Presentation is loading. Please wait.

Presentation is loading. Please wait.

Defeating Japan and the Aftermath of the War 21.5.

Similar presentations


Presentation on theme: "Defeating Japan and the Aftermath of the War 21.5."— Presentation transcript:

1 Defeating Japan and the Aftermath of the War 21.5

2 Change in the Presidency FDR died on April 12, 1945 Vice President Harry Truman took office Truman had to make some of the most difficult decisions of the war

3 Iwo Jima U.S. needed islands closer to Japan than the Mariana Islands (planes could barely make it) Iwo Jima perfect position Difficult terrain: dormant volcano, ash ravines, caves (also network of Japanese tunnels) 6,800 marines killed but the island was captured

4 Devastation by Firebombs Gen. LeMay, commander of B29s on Mariana Islands, begins using bombs filled with napalm –Controversial because they caused many civilian casualties These bombs exploded and then started fires March 9, Tokyo firebombed –Strong winds caused intense fires –Killed 80,000+ people –Video

5 Navajo Code Talkers Military sought a more secure way to speak in code Navajo language perfect for this: no written alphabet, language known by a very small group, Navajo could develop their own codes Examples: “jay-sho”- buzzard (bomber), “lotso”- whale (battleship), “na- ma-si”-potatoes (grenades)

6 Trying to Force Japan to Surrender Through strenuous battles, the U.S. takes Okinawa (June 1945) This invasion caused Emperor Hirohito to seek surrender Many Japanese willing to surrender but they wanted Hirohito to stay in power –The U.S. blamed him for the war so this was not an option

7 Manhattan Project FDR started this secret program in 1942; headed by Gen. Leslie Groves Made in response to fear of Germans developing an atomic weapon First nuclear reactor made at University of Chicago (Szilard and Fermi) J. Oppenheimer lead team to develop atomic bomb in Los Alamos, New Mexico –U.S. detonates first atomic bomb here (July 1945)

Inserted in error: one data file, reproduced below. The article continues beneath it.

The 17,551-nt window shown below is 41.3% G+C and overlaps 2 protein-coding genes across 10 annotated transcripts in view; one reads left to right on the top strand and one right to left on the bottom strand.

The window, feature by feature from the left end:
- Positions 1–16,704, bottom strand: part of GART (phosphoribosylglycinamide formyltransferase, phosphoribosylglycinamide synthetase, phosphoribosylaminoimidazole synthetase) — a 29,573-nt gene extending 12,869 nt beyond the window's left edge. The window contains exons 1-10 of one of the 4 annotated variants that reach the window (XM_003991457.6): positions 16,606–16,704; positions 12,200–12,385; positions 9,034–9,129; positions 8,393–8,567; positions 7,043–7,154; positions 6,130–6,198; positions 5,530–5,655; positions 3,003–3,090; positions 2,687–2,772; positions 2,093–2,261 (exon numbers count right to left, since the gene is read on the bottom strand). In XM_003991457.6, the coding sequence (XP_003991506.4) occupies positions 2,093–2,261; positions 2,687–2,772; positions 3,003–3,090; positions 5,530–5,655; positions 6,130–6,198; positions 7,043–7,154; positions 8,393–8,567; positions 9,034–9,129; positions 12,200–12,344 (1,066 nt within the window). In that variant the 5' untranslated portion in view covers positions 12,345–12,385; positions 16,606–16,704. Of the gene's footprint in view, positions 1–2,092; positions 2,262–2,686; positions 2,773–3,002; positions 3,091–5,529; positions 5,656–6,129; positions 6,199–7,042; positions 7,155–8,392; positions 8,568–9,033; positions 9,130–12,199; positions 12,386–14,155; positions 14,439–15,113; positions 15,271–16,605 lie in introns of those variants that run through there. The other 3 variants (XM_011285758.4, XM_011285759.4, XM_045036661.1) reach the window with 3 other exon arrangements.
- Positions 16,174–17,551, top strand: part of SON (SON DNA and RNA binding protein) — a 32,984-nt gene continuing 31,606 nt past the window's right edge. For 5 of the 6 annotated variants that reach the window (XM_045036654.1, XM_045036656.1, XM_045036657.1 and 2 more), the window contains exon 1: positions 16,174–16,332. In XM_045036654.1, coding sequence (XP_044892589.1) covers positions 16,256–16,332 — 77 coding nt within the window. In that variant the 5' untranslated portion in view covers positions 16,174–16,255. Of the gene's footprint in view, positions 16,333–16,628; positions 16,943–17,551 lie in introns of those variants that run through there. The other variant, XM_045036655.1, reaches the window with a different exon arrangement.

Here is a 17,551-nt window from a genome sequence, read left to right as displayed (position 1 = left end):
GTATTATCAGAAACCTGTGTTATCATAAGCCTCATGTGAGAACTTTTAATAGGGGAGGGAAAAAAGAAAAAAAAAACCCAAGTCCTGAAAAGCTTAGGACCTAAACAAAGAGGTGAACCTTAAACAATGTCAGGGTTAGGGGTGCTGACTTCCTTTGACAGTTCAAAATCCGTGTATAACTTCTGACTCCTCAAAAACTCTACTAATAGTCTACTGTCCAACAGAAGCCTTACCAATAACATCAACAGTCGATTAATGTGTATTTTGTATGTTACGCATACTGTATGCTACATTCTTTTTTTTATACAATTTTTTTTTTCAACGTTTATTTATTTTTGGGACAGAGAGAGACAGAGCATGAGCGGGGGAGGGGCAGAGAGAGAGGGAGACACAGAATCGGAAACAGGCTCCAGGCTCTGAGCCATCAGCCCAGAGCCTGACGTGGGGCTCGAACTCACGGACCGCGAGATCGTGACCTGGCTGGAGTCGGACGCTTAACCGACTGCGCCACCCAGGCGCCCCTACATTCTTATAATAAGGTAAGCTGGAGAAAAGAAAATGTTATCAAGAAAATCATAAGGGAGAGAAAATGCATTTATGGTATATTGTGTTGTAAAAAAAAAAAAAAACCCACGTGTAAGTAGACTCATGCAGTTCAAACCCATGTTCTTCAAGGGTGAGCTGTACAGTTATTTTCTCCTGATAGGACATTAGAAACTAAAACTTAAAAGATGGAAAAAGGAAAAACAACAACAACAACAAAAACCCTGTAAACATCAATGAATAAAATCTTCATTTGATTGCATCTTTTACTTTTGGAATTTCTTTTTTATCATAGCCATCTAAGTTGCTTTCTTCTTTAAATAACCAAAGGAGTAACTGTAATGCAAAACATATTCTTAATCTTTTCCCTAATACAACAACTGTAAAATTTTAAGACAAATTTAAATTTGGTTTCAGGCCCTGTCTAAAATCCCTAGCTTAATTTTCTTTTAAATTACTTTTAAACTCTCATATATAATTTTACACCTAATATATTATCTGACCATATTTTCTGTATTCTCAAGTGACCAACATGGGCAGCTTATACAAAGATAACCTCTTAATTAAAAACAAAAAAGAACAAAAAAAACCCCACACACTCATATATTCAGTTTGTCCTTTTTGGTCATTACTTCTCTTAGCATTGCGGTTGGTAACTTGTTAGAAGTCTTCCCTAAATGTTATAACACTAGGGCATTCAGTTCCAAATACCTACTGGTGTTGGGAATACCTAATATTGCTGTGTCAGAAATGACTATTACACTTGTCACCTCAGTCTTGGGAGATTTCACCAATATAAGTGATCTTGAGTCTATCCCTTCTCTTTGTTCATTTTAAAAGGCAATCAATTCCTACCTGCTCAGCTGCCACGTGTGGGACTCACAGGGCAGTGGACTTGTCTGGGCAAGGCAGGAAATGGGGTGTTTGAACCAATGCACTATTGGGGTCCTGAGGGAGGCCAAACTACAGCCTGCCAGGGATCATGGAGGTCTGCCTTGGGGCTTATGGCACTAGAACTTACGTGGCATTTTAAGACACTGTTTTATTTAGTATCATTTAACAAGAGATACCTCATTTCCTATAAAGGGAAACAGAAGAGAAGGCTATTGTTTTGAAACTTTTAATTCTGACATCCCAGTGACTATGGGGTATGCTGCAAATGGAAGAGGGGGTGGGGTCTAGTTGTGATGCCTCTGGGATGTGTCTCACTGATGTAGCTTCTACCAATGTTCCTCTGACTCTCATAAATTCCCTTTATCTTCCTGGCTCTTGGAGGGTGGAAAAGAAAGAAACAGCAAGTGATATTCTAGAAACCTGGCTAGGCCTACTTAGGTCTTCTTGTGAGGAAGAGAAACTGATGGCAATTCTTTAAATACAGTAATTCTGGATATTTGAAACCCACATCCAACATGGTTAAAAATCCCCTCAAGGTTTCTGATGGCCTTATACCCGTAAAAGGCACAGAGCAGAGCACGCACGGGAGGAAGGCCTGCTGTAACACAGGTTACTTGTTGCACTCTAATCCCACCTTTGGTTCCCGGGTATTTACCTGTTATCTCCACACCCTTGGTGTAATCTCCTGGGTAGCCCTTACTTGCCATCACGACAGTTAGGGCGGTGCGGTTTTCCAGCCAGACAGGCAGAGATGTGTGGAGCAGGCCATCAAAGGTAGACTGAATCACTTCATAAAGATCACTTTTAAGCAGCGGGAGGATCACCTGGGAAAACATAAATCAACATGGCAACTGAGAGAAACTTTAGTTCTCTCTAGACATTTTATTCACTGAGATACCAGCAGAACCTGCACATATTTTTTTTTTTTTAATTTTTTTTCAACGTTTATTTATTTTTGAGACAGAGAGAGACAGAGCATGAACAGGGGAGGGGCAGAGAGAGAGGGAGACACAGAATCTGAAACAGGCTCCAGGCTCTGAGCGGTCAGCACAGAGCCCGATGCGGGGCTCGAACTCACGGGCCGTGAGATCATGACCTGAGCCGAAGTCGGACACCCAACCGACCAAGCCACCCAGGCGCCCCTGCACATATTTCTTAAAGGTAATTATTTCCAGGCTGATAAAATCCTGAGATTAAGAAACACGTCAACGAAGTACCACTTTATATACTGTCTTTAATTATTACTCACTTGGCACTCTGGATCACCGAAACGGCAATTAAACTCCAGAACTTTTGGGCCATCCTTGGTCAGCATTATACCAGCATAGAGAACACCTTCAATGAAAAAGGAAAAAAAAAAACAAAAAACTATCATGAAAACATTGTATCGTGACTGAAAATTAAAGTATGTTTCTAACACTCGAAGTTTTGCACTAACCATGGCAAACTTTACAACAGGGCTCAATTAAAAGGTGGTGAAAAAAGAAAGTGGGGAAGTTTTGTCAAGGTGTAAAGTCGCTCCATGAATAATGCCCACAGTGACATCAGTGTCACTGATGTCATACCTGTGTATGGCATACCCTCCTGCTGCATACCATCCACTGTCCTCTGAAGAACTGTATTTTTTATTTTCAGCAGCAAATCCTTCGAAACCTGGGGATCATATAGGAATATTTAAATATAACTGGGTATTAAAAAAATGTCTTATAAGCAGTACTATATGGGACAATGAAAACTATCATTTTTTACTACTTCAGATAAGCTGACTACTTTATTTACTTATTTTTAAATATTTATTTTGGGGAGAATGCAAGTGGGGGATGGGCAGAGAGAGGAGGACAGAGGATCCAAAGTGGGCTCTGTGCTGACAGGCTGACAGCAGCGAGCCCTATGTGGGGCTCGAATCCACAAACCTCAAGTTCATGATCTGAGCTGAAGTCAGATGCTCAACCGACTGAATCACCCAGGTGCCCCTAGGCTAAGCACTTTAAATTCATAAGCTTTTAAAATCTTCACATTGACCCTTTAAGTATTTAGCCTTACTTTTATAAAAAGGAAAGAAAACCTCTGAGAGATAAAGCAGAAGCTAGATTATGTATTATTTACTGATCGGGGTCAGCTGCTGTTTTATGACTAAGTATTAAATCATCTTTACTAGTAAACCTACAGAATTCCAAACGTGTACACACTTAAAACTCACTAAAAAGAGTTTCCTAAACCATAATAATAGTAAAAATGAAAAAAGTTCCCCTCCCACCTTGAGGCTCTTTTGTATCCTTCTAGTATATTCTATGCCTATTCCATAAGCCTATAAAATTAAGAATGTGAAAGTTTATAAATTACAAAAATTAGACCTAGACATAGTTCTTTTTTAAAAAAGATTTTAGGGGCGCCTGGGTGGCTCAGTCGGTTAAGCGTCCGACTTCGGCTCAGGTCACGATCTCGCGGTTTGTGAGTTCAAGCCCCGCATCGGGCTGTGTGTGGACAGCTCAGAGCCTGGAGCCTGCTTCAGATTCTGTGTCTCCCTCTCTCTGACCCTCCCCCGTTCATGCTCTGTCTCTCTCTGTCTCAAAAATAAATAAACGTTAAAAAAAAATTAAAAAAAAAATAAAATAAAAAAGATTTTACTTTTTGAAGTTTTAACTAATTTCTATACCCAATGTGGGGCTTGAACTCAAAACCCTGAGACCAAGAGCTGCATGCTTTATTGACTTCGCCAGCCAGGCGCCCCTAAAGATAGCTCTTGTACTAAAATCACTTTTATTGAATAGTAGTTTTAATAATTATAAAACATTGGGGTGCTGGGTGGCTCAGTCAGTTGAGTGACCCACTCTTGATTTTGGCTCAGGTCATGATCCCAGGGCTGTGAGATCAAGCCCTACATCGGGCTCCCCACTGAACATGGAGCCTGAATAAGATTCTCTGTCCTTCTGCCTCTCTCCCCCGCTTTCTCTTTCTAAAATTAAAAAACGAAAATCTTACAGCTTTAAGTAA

8 Dropping the A-Bomb Much controversy surrounded the decision to drop the bomb Truman decided to drop it Allies threatened Japan with “prompt and utter destruction” if it didn’t surrender, and it didn’t Hiroshima: August 6, 1945, bomb dropped by Enola Gay, killed 80, ,00 people instantly Nagasaki: August 9, 1945, 35, ,000 people killed

9

10 Japan’s Surrender In addition to the dropping of the atomic bombs, USSR declared war on Japan This pushed Japan over the edge and it surrendered Date: August 15, 1945, called V-J Day

11 Aftermath of the War--United Nations April 25, U.N. charter is created in San Francisco Structure: –General Assembly: composed of member nations, each with one vote –Security Council: composed of 11 countries, with permanent countries (Britain, France, China, Soviet Union, U.S.), has veto power Universal Declaration of Human Rights- based on many of Eleanor Roosevelt’s ideals (she served as Chair of Commission on Human Rights

12 Aftermath of the War-- Nuremburg Trials International Military Tribunal- U.S., U.S.S.R, U.K., France put German and Japanese officials of trials At Nuremburg Trials, 22 Nazi leaders persecuted (3 acquitted, 7 prison sentences, 12 put to death) In Japan, 25 leaders charged with war crimes The emperor was not charged (U.S. feared this would cause further turmoil with Japan)


Download ppt "Defeating Japan and the Aftermath of the War 21.5."

Similar presentations


Ads by Google